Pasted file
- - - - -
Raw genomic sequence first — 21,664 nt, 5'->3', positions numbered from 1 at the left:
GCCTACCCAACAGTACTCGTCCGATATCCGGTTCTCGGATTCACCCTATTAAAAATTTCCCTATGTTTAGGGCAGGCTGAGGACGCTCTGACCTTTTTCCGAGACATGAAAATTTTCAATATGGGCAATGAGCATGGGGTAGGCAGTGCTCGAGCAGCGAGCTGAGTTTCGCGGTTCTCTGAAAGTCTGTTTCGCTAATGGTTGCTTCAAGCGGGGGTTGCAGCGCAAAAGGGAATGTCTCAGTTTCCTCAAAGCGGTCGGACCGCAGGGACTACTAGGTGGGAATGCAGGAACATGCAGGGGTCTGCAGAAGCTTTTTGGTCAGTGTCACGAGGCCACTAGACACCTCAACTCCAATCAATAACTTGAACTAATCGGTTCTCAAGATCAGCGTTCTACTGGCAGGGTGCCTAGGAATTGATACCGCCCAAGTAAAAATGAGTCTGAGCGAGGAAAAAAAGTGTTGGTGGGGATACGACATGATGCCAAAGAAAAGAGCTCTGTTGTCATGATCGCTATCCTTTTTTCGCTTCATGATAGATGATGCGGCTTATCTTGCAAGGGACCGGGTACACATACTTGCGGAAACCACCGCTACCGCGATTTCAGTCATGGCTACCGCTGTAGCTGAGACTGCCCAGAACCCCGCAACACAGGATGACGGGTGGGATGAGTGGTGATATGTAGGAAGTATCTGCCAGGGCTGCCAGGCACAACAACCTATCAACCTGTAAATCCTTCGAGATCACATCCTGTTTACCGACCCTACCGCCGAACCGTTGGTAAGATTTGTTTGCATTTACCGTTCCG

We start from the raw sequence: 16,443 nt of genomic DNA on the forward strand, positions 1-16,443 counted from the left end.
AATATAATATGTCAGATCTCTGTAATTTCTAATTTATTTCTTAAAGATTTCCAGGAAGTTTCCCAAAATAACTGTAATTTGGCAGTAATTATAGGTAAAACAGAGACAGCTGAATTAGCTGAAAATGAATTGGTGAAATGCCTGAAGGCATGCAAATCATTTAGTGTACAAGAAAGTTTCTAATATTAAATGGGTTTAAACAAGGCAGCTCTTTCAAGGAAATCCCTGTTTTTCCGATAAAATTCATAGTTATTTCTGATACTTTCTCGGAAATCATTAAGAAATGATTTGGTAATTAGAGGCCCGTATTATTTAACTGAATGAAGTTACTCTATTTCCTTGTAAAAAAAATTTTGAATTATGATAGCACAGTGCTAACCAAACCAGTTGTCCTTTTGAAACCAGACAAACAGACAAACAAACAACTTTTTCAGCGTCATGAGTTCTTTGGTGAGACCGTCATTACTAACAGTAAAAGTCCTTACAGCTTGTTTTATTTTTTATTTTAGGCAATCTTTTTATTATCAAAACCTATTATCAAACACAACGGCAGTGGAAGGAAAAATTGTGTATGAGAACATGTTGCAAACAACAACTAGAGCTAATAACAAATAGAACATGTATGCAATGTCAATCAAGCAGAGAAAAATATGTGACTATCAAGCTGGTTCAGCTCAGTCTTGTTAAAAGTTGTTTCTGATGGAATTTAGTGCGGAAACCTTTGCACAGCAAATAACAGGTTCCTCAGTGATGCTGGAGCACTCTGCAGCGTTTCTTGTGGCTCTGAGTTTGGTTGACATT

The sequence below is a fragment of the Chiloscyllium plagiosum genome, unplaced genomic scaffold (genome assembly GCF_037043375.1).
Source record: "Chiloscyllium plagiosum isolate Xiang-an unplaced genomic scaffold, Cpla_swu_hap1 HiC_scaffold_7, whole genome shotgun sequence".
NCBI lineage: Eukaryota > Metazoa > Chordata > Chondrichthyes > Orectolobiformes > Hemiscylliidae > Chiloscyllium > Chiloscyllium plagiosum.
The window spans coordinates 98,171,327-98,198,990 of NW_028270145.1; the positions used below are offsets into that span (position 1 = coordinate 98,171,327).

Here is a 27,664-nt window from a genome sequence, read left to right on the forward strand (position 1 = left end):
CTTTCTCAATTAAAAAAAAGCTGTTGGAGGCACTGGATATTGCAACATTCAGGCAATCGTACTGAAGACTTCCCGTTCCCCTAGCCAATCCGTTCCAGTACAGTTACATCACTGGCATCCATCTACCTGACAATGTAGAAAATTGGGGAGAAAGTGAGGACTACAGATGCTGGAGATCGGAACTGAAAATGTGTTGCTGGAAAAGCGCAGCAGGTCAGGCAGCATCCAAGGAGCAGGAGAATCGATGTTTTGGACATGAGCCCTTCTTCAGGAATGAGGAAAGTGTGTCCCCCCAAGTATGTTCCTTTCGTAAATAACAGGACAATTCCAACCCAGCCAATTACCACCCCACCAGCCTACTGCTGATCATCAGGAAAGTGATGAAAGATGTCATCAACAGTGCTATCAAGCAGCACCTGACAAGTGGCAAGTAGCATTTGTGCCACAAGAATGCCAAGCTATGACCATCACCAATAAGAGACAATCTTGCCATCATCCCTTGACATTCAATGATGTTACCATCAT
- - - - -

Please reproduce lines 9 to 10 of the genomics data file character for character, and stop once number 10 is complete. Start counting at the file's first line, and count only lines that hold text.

Here is a 27,664-nt window from a genome sequence, read left to right on the forward strand (position 1 = left end):
CTTTCTCAATTAAAAAAAAGCTGTTGGAGGCACTGGATATTGCAACATTCAGGCAATCGTACTGAAGACTTCCCGTTCCCCTAGCCAATCCGTTCCAGTACAGTTACATCACTGGCATCCATCTACCTGACAATGTAGAAAATTGGGGAGAAAGTGAGGACTACAGATGCTGGAGATCGGAACTGAAAATGTGTTGCTGGAAAAGCGCAGCAGGTCAGGCAGCATCCAAGGAGCAGGAGAATCGATGTTTTGGACATGAGCCCTTCTTCAGGAATGAGGAAAGTGTGTCCCCCCAAGTATGTTCCTTTCGTAAATAACAGGACAATTCCAACCCAGCCAATTACCACCCCACCAGCCTACTGCTGATCATCAGGAAAGTGATGAAAGATGTCATCAACAGTGCTATCAAGCAGCACCTGACAAGTGGCAAGTAGCATTTGTGCCACAAGAATGCCAAGCTATGACCATCACCAATAAGAGACAATCTTGCCATCATCCCTTGACATTCAATGATGTTACCATCAT